I have a few varieties and mine get full sun and are wintered over under 1000 watt HID lights. I got my first blooms last summer, unfortunately none bloomed at the same time and I didn't get any fruit though I did try hand self pollinating. My big mistake was not properly staking the plants while they were young and they are next to impossible for me to move in and out without breaking off large sections of the plants. They are also very easy to start from seed but I have no idea how many years until they reach blooming size. My year old seedlings are only about 4". I don't think the plant is very attractive but the blooms are spectacular and if you are lucky enough to get fruit they are really interesting looking.
Karyn


 o
RE: Dragon Fruit

yes i got it from ebay. since i live in Pa. i have to grow it inside and i will have to prune it, will pruning cause it too produce more or less fruit, does any one know anything about the yellow variety and if it is self pollinating and self fruiting, how should i go about hand pollinating if i need to do that.


 o
RE: Dragon Fruit

Yes you will have to hand pollinate. Assuming you can get more then one flower at a time in a pot. Self pollinating means it can fertilize itself with ANOTHER of IT'S flowers, oppossed to needing pollen from another dragon fruit variety such as a red, or different variety of yellow.... As far as pruning I would let it grow and see how it works with your setup, I would think it would be hard to grow under a light, they are long sprawling plants, I have one that hasnt flowered yet and its about 7ft tall and 4ft wide up a trellis. Luckily they do well in partial shade outdoors. It will need something good to climb on.


 o
RE: Dragon Fruit

Is it true that hylocerus can be pollinated with other epiphyllum type cactus? Someone told me that but I don't know if its true or not.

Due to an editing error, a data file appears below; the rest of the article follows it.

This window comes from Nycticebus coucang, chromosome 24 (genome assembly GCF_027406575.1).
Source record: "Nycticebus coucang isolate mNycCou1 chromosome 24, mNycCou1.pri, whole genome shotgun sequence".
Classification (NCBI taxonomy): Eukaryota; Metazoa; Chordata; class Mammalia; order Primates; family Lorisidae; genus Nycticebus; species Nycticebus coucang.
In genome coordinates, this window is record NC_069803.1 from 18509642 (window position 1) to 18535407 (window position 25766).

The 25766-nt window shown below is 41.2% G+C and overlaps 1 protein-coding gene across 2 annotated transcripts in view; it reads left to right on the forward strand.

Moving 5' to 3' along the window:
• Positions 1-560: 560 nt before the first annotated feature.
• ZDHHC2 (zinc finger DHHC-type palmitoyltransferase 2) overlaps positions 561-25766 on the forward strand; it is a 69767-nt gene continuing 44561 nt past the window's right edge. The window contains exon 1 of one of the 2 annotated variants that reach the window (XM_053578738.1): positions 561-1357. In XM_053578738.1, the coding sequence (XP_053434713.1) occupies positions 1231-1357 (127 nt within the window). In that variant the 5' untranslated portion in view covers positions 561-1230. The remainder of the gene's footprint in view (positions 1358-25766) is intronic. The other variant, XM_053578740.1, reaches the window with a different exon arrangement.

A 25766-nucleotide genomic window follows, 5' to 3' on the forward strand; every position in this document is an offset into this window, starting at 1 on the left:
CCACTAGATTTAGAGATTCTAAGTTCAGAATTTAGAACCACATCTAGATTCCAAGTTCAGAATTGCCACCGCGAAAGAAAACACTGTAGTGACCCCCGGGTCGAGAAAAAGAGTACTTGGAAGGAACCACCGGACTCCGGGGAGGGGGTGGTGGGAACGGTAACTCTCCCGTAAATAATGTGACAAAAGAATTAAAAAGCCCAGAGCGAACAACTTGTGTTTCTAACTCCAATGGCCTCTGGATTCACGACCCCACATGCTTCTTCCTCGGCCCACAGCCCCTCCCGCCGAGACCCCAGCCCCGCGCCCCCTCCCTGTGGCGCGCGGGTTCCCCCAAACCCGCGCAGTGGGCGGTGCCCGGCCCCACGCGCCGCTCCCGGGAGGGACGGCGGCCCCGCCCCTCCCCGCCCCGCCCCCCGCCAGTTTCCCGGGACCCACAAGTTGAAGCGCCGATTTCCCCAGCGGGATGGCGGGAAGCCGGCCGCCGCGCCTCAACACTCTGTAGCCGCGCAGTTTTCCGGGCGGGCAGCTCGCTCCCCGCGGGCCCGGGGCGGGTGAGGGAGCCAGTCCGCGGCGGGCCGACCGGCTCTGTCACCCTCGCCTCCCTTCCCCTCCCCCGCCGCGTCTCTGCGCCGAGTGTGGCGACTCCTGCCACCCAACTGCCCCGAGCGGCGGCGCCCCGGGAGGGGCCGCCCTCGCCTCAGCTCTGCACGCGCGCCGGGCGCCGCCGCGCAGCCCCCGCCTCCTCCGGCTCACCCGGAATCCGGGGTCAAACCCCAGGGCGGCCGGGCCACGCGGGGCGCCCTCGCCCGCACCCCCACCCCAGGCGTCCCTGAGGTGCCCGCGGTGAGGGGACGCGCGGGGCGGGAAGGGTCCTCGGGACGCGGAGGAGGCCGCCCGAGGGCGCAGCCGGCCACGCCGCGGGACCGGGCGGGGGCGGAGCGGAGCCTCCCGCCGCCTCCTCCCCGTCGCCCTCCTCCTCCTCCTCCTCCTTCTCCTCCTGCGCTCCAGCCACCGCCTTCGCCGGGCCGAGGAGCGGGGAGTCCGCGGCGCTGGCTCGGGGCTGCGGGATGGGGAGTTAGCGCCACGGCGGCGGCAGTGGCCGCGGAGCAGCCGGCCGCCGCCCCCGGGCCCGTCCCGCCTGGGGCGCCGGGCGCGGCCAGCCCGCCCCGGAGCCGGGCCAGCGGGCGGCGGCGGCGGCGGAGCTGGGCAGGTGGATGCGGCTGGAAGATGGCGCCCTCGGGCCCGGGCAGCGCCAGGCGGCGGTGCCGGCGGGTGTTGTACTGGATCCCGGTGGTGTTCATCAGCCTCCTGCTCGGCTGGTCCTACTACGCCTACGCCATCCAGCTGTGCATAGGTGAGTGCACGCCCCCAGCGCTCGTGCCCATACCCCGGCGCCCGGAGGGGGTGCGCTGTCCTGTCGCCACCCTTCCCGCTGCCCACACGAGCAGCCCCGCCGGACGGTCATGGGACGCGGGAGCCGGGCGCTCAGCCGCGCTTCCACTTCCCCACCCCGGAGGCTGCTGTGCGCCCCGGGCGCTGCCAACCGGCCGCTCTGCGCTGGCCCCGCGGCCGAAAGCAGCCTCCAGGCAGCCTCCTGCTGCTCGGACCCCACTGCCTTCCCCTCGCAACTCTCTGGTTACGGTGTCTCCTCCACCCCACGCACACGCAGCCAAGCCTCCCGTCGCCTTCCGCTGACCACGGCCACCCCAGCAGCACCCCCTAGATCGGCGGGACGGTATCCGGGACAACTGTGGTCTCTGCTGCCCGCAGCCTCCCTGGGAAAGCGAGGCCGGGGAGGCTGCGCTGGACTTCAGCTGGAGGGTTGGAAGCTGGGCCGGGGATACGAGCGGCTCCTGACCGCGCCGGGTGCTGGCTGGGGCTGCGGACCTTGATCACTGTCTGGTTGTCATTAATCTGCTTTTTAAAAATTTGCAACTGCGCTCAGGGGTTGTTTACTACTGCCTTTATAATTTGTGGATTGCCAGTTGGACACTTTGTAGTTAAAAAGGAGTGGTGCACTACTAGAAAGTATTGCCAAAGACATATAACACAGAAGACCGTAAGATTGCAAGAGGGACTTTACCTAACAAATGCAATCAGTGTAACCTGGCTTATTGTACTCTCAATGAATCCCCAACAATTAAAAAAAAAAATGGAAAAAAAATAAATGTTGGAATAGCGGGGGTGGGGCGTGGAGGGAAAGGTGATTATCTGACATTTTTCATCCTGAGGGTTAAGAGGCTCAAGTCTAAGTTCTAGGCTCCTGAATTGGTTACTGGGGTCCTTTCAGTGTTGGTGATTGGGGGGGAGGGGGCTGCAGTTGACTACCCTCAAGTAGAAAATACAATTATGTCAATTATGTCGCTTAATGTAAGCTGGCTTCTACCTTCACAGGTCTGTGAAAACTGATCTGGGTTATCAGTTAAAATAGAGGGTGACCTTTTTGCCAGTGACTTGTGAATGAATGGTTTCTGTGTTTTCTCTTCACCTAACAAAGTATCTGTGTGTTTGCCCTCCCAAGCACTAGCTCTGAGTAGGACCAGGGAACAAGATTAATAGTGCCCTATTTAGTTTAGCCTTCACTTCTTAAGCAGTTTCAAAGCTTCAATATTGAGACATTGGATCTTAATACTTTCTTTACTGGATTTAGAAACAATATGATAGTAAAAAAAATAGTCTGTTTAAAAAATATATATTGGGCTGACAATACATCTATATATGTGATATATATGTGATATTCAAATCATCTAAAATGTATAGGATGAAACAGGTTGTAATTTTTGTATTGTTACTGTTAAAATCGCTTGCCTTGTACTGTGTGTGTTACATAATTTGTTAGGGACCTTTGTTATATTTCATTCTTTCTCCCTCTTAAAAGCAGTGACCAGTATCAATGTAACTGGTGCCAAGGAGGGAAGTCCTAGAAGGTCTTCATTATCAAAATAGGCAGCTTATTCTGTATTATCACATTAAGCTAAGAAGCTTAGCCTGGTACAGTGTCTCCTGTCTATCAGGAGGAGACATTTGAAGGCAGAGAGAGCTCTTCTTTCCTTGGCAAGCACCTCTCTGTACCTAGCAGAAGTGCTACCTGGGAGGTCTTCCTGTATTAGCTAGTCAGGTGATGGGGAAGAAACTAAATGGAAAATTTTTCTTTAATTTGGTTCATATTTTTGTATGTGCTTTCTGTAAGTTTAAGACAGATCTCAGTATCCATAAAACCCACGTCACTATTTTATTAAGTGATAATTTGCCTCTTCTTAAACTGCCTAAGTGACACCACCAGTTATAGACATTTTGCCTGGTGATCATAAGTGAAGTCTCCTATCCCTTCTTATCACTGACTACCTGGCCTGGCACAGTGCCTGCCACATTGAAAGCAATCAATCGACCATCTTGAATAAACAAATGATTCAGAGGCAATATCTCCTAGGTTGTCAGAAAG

Pine Island nursery has quite a selection of dragonfruits~ who know which varieties are easiest to get to fruit, have lots of fruit, and taste good?

Here is a link that might be useful: dragonfruit


 o
RE: Dragon Fruit

If you continually prune it you'll decrease blooms. Why prune it? If you can stake it properly you should be able to manage moving it without snapping off big sections like I do.
Karyn


 o
RE: Dragon Fruit

I have a few questions..First, how is the fruit eaten? LOL. I've never seen let alone eat a Dragon fruit..
Second, I have a Night Blooming Orchid Cactus..it flowers around July, 7-9" long white flowers..It's definatly an Epi.. It flowers but never bore fruits..By any chance, is my plant a Dragon fruit? Thanks, Toni


 o
RE: Dragon Fruit

Hi Toni,
Not that many big grocers outside Z 9 & 10 carry the fruit and when they do it's very expensive and usually not very good. I find it at the local Asian market and they carry nice fruit with reasonable prices. I slice it in half and scoop the pulp out with a spoon. It's full of tiny black seeds that I just eat. You could also slice and peel it I guess. I don't know how else it's eaten. I don't know if your plant is a DF or not. Mine was about 8' before it finally bloomed. I have pics in my photobucket album. I'll take a look and email them to you so you can compare it to your plant.
Karyn


 o
RE: Dragon Fruit

The stems are sort of triangular shaped and they are in sections. They grow ariel roots so they can grab things when they grow upwards. Some people make drinks out of them. I found a photo of a dragonfruit nursery and you can make out the stems of them and compare to yours.

Here is a link that might be useful: picture of nursery


 o
RE: Dragon Fruit

Karyn, thanks, send the pics..though many epi's are similar in appearance...their leaves. I'll have to find one this spring/summer, perhaps try germinating the seeds. When I first saw Dragon fruit, thought it was fruit from a dragon tree, (dracaena draco) but don't know if the DD fruits..
SJN, thanks for the site..Is the bark/trunk part of the plant? or are they separate, used for staking purposes? Toni


 o
RE: Dragon Fruit

Toni here's the bloom on one of my DF. You can sort of see the shape of the mature plant segments in the first pics and the new growth is almost cylindrical and changes shape as it matures.
Karyn












 o
RE: Dragon Fruit

The bark in those photos is either poles or tree stumps used for the actual dragonfruit to climb. Some people take a couple of 2x4s and nail them together to make a climbing post. You can also add a lg round BQ grill to the top to form an umbrella of sorts and secure it with those large U shaped nails.
The dragonfruit seem to like to climb to the top and then hang over a little then flower/fruit.
Mine is just an unknown one that I picked up at a nursery which is why I am looking for someone to tell me some good named selections to grow...


 o
RE: Dragon Fruit

Karyn, thanks for the pics..but I'm still baffled..LOL. It looks like two different foliage shapes..semi-round and epi..Does the semi round somehow??? turn into an epi shaped leaf or did you display two separate plants?